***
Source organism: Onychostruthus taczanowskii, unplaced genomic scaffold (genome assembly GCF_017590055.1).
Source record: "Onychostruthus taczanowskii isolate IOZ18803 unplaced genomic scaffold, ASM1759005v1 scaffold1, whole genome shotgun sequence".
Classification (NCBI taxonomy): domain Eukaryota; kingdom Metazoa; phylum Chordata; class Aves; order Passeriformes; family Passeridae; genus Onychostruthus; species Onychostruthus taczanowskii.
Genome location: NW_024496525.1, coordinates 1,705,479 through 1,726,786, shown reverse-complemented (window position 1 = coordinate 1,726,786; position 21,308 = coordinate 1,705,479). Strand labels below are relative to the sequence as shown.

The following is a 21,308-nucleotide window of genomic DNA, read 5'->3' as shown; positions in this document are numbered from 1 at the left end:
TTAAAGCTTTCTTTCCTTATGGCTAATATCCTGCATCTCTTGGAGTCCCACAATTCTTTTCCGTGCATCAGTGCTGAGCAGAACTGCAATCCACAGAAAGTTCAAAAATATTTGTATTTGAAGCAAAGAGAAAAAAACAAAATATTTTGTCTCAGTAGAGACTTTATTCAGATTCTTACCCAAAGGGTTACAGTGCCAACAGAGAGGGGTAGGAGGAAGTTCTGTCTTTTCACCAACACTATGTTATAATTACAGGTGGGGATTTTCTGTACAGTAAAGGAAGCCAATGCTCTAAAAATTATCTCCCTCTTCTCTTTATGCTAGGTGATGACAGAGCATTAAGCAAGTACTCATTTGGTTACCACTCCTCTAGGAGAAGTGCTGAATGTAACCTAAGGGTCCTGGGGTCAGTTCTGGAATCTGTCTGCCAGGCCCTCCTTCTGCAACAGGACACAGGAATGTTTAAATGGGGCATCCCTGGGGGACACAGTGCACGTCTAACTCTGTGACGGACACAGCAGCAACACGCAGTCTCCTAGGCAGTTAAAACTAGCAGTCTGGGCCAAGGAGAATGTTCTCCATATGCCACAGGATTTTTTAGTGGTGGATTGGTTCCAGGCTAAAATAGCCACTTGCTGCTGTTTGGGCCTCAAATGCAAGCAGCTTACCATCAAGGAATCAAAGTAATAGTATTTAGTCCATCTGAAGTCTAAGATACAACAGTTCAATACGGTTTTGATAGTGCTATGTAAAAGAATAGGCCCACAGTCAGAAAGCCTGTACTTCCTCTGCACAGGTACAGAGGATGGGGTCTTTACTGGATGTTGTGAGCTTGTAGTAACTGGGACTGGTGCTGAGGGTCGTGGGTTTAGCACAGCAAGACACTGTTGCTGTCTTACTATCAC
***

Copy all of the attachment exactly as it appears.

Source organism: Onychostruthus taczanowskii, unplaced genomic scaffold (genome assembly GCF_017590055.1).
Source record: "Onychostruthus taczanowskii isolate IOZ18803 unplaced genomic scaffold, ASM1759005v1 scaffold1, whole genome shotgun sequence".
Classification (NCBI taxonomy): domain Eukaryota; kingdom Metazoa; phylum Chordata; class Aves; order Passeriformes; family Passeridae; genus Onychostruthus; species Onychostruthus taczanowskii.
Genome location: NW_024496525.1, coordinates 1,705,479 through 1,726,786, shown reverse-complemented (window position 1 = coordinate 1,726,786; position 21,308 = coordinate 1,705,479). Strand labels below are relative to the sequence as shown.

The following is a 21,308-nucleotide window of genomic DNA, read 5'->3' as shown; positions in this document are numbered from 1 at the left end:
TTAAAGCTTTCTTTCCTTATGGCTAATATCCTGCATCTCTTGGAGTCCCACAATTCTTTTCCGTGCATCAGTGCTGAGCAGAACTGCAATCCACAGAAAGTTCAAAAATATTTGTATTTGAAGCAAAGAGAAAAAAACAAAATATTTTGTCTCAGTAGAGACTTTATTCAGATTCTTACCCAAAGGGTTACAGTGCCAACAGAGAGGGGTAGGAGGAAGTTCTGTCTTTTCACCAACACTATGTTATAATTACAGGTGGGGATTTTCTGTACAGTAAAGGAAGCCAATGCTCTAAAAATTATCTCCCTCTTCTCTTTATGCTAGGTGATGACAGAGCATTAAGCAAGTACTCATTTGGTTACCACTCCTCTAGGAGAAGTGCTGAATGTAACCTAAGGGTCCTGGGGTCAGTTCTGGAATCTGTCTGCCAGGCCCTCCTTCTGCAACAGGACACAGGAATGTTTAAATGGGGCATCCCTGGGGGACACAGTGCACGTCTAACTCTGTGACGGACACAGCAGCAACACGCAGTCTCCTAGGCAGTTAAAACTAGCAGTCTGGGCCAAGGAGAATGTTCTCCATATGCCACAGGATTTTTTAGTGGTGGATTGGTTCCAGGCTAAAATAGCCACTTGCTGCTGTTTGGGCCTCAAATGCAAGCAGCTTACCATCAAGGAATCAAAGTAATAGTATTTAGTCCATCTGAAGTCTAAGATACAACAGTTCAATACGGTTTTGATAGTGCTATGTAAAAGAATAGGCCCACAGTCAGAAAGCCTGTACTTCCTCTGCACAGGTACAGAGGATGGGGTCTTTACTGGATGTTGTGAGCTTGTAGTAACTGGGACTGGTGCTGAGGGTCGTGGGTTTAGCACAGCAAGACACTGTTGCTGTCTTACTATCAC